Radical Enlightenment: Philosophy and the Making of Modernity, 1650-1750

By Jonathan I. Israel | Go to book overview

17

THE SPREAD OF A
FORBIDDEN MOVEMENT

i. The Death of a Philosopher

After suffering for many years his sickness of the lungs, a form of tuberculosis or phthisis, Spinoza passed away quietly on a Sunday afternoon when much of the neighbourhood, in the centre of The Hague, was at church, aged 44 years and three months, on 21 February 1677. He died, leaving no written will, apparently not yet expecting to die, in the house of the artist Van der Spyck, a member of the Lutheran consistory of The Hague, the congregation which Spinoza's second biographer, Johannes Colerus, later served as preacher.1 The physician present at the end, according to Colerus, was Meyer, though other evidence suggests it was Schuller. Four days later his funeral procession, comprising six carriages and a substantial crowd, including friends from Amsterdam and not a few 'considerable persons', wound its way to the most handsome of the city's churches, the Nieuwe Kerk, where he was interred, the costs being paid by Rieuwertsz.2 In accordance with Dutch custom, friends and neighbours then returned to the house to talk about the deceased over some bottles of wine. Spinoza's life was over. But as some present that afternoon must have remarked, or at least reflected, his philosophy, for the time being at least, survived in the conversation and minds of others.

Surely already then began a debate concerning the circumstances of his demise which, remarkably, was to reverberate for decades not only within the 'Republic of Letters' but, in the Netherlands at least, also among elements of the common people. For despite the reputed obscurity of his philosophy, it soon emerged, and increasingly so over the next decades, that his image, and a kernel of his thought, also endured in the minds and hearts of some ordinary folk, a development regarded by most contemporaries with profound unease. According to Johannes Aalstius, writing in 1705, despite the austere, forbidding façade of Spinoza's geometrical method, his essential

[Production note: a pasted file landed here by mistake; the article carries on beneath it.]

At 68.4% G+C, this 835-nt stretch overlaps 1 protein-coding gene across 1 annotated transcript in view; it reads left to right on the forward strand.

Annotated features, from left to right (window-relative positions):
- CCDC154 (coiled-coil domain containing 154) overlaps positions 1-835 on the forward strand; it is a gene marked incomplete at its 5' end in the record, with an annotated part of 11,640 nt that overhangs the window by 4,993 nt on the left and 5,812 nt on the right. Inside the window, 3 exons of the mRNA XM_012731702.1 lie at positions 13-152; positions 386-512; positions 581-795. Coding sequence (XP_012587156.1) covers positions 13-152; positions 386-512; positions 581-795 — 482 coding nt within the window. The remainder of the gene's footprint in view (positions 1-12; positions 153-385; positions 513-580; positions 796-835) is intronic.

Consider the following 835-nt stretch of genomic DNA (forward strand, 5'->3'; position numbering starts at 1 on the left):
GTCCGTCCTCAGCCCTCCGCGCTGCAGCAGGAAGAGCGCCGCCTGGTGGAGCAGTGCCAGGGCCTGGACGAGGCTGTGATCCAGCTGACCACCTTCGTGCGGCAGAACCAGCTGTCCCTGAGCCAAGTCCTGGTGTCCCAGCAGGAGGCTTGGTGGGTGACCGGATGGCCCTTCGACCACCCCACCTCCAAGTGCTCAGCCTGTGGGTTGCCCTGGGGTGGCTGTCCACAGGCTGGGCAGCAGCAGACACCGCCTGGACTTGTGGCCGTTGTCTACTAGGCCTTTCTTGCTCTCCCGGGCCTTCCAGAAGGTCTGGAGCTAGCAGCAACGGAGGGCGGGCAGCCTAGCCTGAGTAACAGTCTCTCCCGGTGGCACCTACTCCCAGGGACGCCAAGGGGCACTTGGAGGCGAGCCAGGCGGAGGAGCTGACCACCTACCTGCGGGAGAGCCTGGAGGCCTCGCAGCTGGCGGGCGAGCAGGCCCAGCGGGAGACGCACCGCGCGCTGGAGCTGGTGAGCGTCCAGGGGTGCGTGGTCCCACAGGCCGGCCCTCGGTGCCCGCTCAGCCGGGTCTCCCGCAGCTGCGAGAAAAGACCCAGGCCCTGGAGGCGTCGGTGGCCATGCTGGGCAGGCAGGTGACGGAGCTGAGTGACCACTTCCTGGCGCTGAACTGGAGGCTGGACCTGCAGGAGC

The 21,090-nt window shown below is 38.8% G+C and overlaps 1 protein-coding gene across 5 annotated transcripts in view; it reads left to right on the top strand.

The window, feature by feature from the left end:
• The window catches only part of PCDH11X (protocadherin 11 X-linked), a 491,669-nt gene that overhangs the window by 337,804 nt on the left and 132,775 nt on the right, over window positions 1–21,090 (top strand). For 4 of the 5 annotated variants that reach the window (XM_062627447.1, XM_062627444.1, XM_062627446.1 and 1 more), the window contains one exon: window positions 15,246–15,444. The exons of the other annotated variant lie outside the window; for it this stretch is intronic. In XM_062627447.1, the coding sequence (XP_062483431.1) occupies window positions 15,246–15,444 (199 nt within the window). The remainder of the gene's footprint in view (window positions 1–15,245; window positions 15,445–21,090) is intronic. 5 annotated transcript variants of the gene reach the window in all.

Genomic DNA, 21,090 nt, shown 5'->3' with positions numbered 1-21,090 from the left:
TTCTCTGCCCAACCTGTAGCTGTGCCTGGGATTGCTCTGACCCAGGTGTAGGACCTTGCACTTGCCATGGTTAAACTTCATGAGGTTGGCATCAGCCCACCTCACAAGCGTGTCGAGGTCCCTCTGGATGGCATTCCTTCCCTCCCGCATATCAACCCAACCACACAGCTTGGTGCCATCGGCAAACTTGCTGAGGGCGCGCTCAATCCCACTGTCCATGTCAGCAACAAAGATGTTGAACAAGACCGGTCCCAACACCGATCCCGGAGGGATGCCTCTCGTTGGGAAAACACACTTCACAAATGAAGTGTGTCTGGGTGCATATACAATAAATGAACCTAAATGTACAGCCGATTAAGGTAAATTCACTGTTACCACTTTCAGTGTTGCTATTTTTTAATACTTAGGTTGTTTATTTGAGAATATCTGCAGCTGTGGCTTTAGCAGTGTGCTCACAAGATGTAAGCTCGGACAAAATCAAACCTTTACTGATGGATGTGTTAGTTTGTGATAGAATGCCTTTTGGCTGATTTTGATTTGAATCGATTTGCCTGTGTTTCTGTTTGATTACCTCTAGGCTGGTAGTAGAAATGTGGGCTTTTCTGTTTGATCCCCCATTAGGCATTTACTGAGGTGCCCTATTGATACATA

1 The house had been built in 1646 and was originally owned by the great landscape
painter Jan van
Goyen, who had not lived there himself but hired it out from 1657 to a son of Jan Steen, who married Van
Goyen's daughter Margaretha; Blase, Johannes Colerus, 183; Suchtelen, Spinoza's sterfhuis, 7; Steenbakkers,
Spinoza's Ethica, 53, 55, 58; Nadler, Spinoza, 350.

2 Colerus, Vie de B. de Spinosa, 173–3; Monikhoff, Beschrijving, 213; Suchtelen, Spinoza's sterfhuis, 11; Nadler,
Spinoza, 349–90.

-295-

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